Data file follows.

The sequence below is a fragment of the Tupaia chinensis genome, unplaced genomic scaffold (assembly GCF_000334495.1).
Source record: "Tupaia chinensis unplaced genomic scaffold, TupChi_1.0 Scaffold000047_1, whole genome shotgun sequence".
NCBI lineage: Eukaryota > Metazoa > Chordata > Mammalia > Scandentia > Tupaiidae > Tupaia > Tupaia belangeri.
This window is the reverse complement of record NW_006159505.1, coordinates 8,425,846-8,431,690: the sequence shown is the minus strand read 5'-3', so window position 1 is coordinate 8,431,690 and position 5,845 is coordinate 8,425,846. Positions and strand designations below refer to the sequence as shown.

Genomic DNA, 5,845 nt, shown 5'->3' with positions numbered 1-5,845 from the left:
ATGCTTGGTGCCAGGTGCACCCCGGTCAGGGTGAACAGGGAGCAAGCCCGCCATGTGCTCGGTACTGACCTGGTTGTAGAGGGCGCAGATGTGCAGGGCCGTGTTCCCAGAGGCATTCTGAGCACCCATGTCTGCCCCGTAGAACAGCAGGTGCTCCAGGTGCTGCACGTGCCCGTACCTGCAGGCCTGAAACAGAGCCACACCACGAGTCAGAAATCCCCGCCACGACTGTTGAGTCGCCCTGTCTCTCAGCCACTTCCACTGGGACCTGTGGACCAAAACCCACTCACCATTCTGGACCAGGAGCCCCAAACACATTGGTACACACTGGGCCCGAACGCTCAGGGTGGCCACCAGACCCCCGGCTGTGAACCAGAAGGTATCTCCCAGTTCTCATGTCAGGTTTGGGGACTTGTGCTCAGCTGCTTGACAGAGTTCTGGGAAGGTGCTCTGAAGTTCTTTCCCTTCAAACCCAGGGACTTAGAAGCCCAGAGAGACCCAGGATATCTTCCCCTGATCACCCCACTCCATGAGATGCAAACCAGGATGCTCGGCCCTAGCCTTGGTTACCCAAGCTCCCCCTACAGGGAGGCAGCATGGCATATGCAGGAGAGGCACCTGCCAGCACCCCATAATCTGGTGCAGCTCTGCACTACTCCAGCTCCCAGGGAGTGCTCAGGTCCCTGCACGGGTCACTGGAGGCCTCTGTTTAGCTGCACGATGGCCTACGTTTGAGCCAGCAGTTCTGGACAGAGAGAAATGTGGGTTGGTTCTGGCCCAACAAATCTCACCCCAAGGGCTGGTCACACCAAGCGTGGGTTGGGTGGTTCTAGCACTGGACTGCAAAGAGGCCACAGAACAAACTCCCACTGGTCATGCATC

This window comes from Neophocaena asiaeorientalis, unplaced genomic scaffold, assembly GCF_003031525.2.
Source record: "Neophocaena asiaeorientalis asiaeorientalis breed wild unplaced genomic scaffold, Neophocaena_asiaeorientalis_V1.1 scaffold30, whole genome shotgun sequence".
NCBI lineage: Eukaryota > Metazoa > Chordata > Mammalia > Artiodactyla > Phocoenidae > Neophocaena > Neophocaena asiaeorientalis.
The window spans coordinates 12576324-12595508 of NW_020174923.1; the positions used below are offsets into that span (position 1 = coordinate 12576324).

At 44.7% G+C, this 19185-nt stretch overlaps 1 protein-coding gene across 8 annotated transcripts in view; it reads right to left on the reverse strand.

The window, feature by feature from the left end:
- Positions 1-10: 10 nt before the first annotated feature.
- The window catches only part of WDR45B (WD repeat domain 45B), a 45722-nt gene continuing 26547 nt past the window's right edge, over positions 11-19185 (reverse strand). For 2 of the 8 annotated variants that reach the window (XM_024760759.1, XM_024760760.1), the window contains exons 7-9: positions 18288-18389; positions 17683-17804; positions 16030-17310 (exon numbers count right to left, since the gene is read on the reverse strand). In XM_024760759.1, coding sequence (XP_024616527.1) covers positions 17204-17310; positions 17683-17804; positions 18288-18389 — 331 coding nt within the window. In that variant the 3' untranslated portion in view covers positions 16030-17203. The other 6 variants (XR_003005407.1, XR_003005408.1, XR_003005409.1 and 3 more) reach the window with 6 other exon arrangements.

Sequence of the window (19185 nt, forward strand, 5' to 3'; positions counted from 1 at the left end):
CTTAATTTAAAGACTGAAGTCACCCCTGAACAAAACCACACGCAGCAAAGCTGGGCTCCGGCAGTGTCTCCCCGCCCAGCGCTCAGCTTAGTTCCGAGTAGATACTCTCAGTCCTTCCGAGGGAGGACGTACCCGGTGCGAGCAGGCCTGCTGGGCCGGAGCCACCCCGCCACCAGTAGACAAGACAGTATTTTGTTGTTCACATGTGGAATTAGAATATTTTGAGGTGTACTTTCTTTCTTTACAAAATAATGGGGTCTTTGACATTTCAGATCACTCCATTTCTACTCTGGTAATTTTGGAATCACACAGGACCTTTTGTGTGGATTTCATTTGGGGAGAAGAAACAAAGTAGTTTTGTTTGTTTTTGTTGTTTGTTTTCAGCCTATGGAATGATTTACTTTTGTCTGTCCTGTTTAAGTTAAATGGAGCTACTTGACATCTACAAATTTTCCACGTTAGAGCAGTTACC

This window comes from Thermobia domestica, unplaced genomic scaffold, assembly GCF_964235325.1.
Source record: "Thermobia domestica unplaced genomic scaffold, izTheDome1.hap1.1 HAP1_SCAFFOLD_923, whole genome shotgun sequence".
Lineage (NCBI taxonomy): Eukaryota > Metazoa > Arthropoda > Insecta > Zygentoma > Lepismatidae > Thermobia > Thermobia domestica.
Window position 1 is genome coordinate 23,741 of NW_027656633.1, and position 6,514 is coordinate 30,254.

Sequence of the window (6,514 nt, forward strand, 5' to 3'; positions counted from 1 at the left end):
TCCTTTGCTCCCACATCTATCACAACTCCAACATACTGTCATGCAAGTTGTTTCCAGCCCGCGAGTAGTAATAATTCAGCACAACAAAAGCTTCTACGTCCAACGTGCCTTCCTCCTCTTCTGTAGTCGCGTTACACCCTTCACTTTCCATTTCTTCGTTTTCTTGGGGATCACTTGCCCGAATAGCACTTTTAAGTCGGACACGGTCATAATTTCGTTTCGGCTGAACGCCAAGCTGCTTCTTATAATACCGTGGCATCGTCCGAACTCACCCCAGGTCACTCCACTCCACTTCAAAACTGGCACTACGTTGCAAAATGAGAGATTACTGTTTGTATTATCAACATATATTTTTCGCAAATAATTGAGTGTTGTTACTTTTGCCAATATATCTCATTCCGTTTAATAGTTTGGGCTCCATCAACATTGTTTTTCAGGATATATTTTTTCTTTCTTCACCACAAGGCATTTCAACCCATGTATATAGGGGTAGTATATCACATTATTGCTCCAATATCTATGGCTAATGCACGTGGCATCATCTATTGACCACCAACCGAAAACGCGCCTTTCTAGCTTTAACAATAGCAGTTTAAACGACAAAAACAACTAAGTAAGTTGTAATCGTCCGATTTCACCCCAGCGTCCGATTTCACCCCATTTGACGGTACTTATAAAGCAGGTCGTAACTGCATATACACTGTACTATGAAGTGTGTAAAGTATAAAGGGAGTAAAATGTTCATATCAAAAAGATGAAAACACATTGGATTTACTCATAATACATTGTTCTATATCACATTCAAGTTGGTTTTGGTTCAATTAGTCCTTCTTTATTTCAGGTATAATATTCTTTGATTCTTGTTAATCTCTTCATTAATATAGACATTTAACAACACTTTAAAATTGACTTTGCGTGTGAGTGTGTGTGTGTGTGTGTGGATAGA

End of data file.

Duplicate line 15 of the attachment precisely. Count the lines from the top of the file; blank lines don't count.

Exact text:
Sequence of the window (19185 nt, forward strand, 5' to 3'; positions counted from 1 at the left end):